Polish prime minister pens furious letter to Netflix over map in Nazi doc 'The Devil Next Door'

The Devil Next Door (Credit: Netflix)
The Devil Next Door (Netflix)

The prime minister of Poland has unleashed a broadside against the makers of new Netflix documentary The Devil Next Door.

In a post to Facebook that he also sent as a letter to Netflix CEO Reed Hastings, Mateusz Morawiecki said the film “falsely places several German Nazi concentration camps in modern-day Poland’s borders” without making explicitly clear that the camps were operated by the German forces.

Read more: Vietnam bans Abominable over disputed map

The documentary, released on Netflix in five parts, tells the story of the trial of John Demjanjuk, a car mechanic living in the US who was accused in the 1970s of having been the notorious guard in the Nazi extermination camps known as Ivan the Terrible.

Polish Prime Minister Mateusz Morawiecki adjusts his glasses during joint press statements with Romanian counterpart Viorica Dancila, after the Romanian-Polish government meeting, at the Victoria palace, the Romanian government headquarters, in Bucharest, Romania, Wednesday, Sept. 18, 2019. (AP Photo/Vadim Ghirda)
Polish prime minister Mateusz Morawiecki (AP Photo/Vadim Ghirda)

He was convicted of tens of thousands of counts of acting as an accessory to murder in a German court in 2011 but died in 2012 aged 91 while still appealing his conviction.

Morawiecki has accused the filmmakers of “rewriting history” with their maps of where the death camps were located, and leading audiences to believe that “Poland was responsible for establishing and maintaining these camps”.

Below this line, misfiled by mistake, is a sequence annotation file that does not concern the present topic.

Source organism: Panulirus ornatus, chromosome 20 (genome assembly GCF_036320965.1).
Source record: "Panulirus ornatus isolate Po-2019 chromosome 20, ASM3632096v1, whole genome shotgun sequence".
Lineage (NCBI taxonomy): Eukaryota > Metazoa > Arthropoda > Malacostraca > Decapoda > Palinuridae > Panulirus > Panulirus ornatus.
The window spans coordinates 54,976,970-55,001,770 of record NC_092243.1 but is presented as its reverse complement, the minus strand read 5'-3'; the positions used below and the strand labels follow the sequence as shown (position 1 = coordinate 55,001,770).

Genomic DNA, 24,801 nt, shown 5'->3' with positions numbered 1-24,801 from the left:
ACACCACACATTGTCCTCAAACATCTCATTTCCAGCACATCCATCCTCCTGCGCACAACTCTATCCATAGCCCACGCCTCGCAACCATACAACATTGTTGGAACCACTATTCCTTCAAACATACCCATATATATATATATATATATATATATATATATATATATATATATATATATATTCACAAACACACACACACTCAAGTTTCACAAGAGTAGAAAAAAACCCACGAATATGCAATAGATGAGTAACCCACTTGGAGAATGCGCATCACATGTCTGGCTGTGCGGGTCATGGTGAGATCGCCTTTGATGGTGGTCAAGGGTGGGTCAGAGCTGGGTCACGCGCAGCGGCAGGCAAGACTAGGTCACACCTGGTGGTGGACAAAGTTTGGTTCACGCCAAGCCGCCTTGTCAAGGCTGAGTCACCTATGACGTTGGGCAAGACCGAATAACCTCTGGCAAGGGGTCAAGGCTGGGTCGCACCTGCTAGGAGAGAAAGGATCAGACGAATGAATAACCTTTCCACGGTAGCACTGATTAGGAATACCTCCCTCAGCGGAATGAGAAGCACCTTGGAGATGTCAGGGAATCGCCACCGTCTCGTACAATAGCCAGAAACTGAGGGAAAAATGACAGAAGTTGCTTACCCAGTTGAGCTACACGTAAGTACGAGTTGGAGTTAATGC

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“As my country did not even exist at that time as an independent state, and millions of Poles were murdered at these sites, this element of The Devil Next Door is nothing short of rewriting history,” he says in the letter.

A spokesperson for Netflix told Reuters: “We are aware of the concerns regarding The Devil Next Door and are urgently looking into the matter.”

It's not the first time in recent weeks that movie maps have hit headlines.

John Demjanjuk leaves the court room in Munich, southern Germany, Thursday, May 12, 2011. The court has ordered John Demjanjuk released pending an appeal of his conviction as an accessory to murder at a Nazi death camp. (AP Photo/Matthias Schrader)
John Demjanjuk leaves a courtroom in Munich, southern Germany, on 12 May, 2011 (AP Photo/Matthias Schrader)

Last month, a swath of countries in south-east Asia called for the animated movie Abominable to be banned due to objections to a map shown onscreen.

A Chinese co-production, the DreamWorks Animation movie features a scene in which a map includes the contested “Nine-Dash Line” in the South China Sea.

The line indicates an area of resource-rich land that is being claimed by China, but is contested by countries including Malaysia, Vietnam and the Philippines.

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